As we prepare to begin a new year, I’m reminded by retiree friends that the Social Security cost of living increase for 2017 will be an uninspiring 0.3%. Many senior citizens are pointing out that this paltry increase does not cover the expected inflationary cost increase between 2016 and 2017, which is looking to be close to 2.0%. This gap between rising costs and stagnating income could put millions of senior citizens, especially those with limited other retirement income, in a difficult financial situation. It is times like this that retirees realize the value of income diversity; unfortunately, it is too late for many of them to change their income mix.
This got me thinking about local government budgets, and how they have suffered losses due to the economic recession of the mid-2000s. While inflation has been relatively low, many communities faced reductions, or at best stagnation, in revenues, which put significant strain on local service delivery.
Similar to retirees who rely heavily on Social Security for income, local governments are often heavily dependent on just one revenue source. In Michigan, this single source is property taxes. In other states it may be sales tax or income tax. During the Great Recession, a number of Michigan cities considered diversifying their revenues, through the adoption of a local income tax. There really are no other options available to local governments in the state, and only cities are authorized to implement a local income tax (with voter approval).
Municipal Analytics studied this option for five cities in the years 2008-2012. The reasons for exploring the income tax ranged from a new revenue source to pay for street improvements, to increasing revenues to help fund burdensome debt payments, to simply wanting to diversify the revenue streams coming in to the city to lessen the impact of real estate downturns. Through our analysis, we determined the revenue potential in each city varied considerably, based on the composition of income earners in the city. The estimated shift in tax burden among the various tax paying groups also varied, but in each case we estimated renters and non-residents of the cities would pay more.
In one case, we determined the revenue from an income tax could be equivalent to 7.5 mills of property tax. In another study, we found the city could reduce its general operating property taxes by 6.3 mills (35%) and maintain revenue neutrality. One city had considered the income tax at 4 separate points in time: 1990, 1994, 2000 and 2012. A comparison of the findings of the four studies revealed income tax revenue potential increased only modestly (24%) over a 22 year period. This was largely due to the shifting demographics of the city, as well as to the economic realities of the region, which was experiencing a shift in employment opportunities and payroll. The fact that revenue from an income tax was increasing each year the tax was studied supports the notion that an income tax can be stabilizing, even if property taxes decreased significantly, as they did between the 2000 and 2012 studies. However, the upside potential of the property tax outweighed the stabilizing effect of a local income tax, so the tax question was not put to voters.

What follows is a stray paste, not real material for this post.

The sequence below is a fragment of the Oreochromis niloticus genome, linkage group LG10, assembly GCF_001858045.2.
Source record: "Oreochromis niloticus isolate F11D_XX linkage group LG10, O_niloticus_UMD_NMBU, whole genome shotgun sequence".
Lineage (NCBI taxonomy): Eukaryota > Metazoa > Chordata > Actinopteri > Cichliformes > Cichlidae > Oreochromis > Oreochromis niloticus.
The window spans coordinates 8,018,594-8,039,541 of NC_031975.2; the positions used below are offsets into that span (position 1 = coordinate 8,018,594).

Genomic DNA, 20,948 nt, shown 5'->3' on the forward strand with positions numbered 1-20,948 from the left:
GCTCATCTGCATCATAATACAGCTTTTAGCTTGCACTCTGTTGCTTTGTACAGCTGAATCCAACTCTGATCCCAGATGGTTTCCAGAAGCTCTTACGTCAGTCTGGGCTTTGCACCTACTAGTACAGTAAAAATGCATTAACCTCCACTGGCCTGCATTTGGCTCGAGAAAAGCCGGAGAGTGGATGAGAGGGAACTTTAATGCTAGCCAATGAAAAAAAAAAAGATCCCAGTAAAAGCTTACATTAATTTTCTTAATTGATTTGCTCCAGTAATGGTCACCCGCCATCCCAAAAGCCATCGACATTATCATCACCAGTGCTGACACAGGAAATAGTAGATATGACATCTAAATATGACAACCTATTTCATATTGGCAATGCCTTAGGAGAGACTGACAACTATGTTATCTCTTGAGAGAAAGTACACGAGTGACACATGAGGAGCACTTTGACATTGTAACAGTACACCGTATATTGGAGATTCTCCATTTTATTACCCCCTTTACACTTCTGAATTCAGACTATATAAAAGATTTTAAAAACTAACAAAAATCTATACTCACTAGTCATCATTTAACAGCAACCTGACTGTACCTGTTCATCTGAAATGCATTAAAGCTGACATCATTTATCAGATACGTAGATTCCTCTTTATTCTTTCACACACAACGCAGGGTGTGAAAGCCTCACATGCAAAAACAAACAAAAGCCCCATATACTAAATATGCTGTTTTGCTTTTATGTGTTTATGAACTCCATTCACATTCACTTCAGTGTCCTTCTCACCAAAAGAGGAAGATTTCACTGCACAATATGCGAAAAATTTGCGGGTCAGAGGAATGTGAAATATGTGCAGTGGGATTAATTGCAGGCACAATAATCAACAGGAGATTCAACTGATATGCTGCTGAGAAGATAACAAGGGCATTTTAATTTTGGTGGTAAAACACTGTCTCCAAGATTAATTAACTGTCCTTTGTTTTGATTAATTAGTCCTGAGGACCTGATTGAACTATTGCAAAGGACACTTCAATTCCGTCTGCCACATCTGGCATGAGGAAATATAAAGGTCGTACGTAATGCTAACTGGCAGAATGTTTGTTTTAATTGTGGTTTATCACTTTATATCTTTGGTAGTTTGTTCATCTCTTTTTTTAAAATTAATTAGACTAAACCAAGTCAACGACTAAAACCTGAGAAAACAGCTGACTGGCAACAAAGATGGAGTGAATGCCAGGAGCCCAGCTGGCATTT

What is important in each of the five cities studied is that the leaders understood the importance and value of undertaking a detailed analysis of the income tax option. The studies provided useful insight into the realities of a potential tax, gave policy makers real data to evaluate and deliberate, and informed the public of the impacts a new tax could have on their personal tax burden.
As a result of these feasibility studies, each of these cities now fully understands their options for diversifying tax revenues. They also have a better sense of the legal framework for requesting voter approval of an income tax. Any time a significant change is considered in revenue options, it is critical to first evaluate and compile the necessary information to make an informed decision.
Municipal Analytics is ready to assist with the analysis needed to understand complex issues in local government finance. Feel free to contact us to learn how we can help with your next big decision. And don’t forget to plan for diversified income in your retirement!